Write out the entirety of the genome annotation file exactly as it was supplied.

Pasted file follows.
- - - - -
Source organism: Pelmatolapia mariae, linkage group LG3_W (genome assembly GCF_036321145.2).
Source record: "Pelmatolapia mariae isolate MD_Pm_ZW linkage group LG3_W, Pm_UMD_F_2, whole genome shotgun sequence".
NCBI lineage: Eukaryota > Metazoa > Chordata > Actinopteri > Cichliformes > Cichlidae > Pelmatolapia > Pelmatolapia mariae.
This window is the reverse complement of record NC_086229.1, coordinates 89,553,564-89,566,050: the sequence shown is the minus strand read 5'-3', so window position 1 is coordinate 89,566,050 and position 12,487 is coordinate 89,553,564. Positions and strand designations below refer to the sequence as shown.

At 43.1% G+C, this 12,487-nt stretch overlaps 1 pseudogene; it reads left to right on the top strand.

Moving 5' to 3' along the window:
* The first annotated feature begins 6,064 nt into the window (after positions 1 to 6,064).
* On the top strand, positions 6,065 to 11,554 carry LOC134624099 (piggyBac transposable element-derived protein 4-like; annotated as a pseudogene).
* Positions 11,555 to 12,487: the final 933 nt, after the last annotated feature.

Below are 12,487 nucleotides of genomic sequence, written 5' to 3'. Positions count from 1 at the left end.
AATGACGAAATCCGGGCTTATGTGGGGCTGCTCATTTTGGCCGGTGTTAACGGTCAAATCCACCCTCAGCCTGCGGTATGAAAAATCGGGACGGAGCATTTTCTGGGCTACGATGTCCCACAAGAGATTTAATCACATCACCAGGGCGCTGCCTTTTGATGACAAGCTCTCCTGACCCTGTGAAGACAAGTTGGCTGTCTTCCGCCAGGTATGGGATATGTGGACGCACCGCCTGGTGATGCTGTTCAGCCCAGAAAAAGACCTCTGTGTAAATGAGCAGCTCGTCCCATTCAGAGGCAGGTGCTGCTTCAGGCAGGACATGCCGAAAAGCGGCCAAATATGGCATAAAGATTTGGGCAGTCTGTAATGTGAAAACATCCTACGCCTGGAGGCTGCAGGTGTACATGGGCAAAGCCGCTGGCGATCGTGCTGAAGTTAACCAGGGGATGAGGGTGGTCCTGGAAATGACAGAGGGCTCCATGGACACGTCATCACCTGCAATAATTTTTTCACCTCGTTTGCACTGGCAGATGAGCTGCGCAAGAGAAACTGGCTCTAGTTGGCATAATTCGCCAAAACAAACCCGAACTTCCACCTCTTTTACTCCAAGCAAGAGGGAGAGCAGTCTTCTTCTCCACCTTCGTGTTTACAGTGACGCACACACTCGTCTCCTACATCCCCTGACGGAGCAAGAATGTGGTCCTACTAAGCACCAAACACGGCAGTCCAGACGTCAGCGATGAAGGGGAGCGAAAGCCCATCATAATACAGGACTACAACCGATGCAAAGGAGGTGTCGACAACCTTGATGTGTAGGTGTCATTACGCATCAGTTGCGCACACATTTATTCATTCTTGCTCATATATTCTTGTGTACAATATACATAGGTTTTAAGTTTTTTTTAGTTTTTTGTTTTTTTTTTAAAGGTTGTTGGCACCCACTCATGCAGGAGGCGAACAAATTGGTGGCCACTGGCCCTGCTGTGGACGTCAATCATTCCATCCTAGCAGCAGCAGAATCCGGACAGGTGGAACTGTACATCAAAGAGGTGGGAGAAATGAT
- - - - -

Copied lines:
Source organism: Pelmatolapia mariae, linkage group LG3_W (genome assembly GCF_036321145.2).
Source record: "Pelmatolapia mariae isolate MD_Pm_ZW linkage group LG3_W, Pm_UMD_F_2, whole genome shotgun sequence".
NCBI lineage: Eukaryota > Metazoa > Chordata > Actinopteri > Cichliformes > Cichlidae > Pelmatolapia > Pelmatolapia mariae.
This window is the reverse complement of record NC_086229.1, coordinates 89,553,564-89,566,050: the sequence shown is the minus strand read 5'-3', so window position 1 is coordinate 89,566,050 and position 12,487 is coordinate 89,553,564. Positions and strand designations below refer to the sequence as shown.

At 43.1% G+C, this 12,487-nt stretch overlaps 1 pseudogene; it reads left to right on the top strand.

Moving 5' to 3' along the window:
* The first annotated feature begins 6,064 nt into the window (after positions 1 to 6,064).
* On the top strand, positions 6,065 to 11,554 carry LOC134624099 (piggyBac transposable element-derived protein 4-like; annotated as a pseudogene).
* Positions 11,555 to 12,487: the final 933 nt, after the last annotated feature.

Below are 12,487 nucleotides of genomic sequence, written 5' to 3'. Positions count from 1 at the left end.
AATGACGAAATCCGGGCTTATGTGGGGCTGCTCATTTTGGCCGGTGTTAACGGTCAAATCCACCCTCAGCCTGCGGTATGAAAAATCGGGACGGAGCATTTTCTGGGCTACGATGTCCCACAAGAGATTTAATCACATCACCAGGGCGCTGCCTTTTGATGACAAGCTCTCCTGACCCTGTGAAGACAAGTTGGCTGTCTTCCGCCAGGTATGGGATATGTGGACGCACCGCCTGGTGATGCTGTTCAGCCCAGAAAAAGACCTCTGTGTAAATGAGCAGCTCGTCCCATTCAGAGGCAGGTGCTGCTTCAGGCAGGACATGCCGAAAAGCGGCCAAATATGGCATAAAGATTTGGGCAGTCTGTAATGTGAAAACATCCTACGCCTGGAGGCTGCAGGTGTACATGGGCAAAGCCGCTGGCGATCGTGCTGAAGTTAACCAGGGGATGAGGGTGGTCCTGGAAATGACAGAGGGCTCCATGGACACGTCATCACCTGCAATAATTTTTTCACCTCGTTTGCACTGGCAGATGAGCTGCGCAAGAGAAACTGGCTCTAGTTGGCATAATTCGCCAAAACAAACCCGAACTTCCACCTCTTTTACTCCAAGCAAGAGGGAGAGCAGTCTTCTTCTCCACCTTCGTGTTTACAGTGACGCACACACTCGTCTCCTACATCCCCTGACGGAGCAAGAATGTGGTCCTACTAAGCACCAAACACGGCAGTCCAGACGTCAGCGATGAAGGGGAGCGAAAGCCCATCATAATACAGGACTACAACCGATGCAAAGGAGGTGTCGACAACCTTGATGTGTAGGTGTCATTACGCATCAGTTGCGCACACATTTATTCATTCTTGCTCATATATTCTTGTGTACAATATACATAGGTTTTAAGTTTTTTTTAGTTTTTTGTTTTTTTTTTAAAGGTTGTTGGCACCCACTCATGCAGGAGGCGAACAAATTGGTGGCCACTGGCCCTGCTGTGGACGTCAATCATTCCATCCTAGCAGCAGCAGAATCCGGACAGGTGGAACTGTACATCAAAGAGGTGGGAGAAATGAT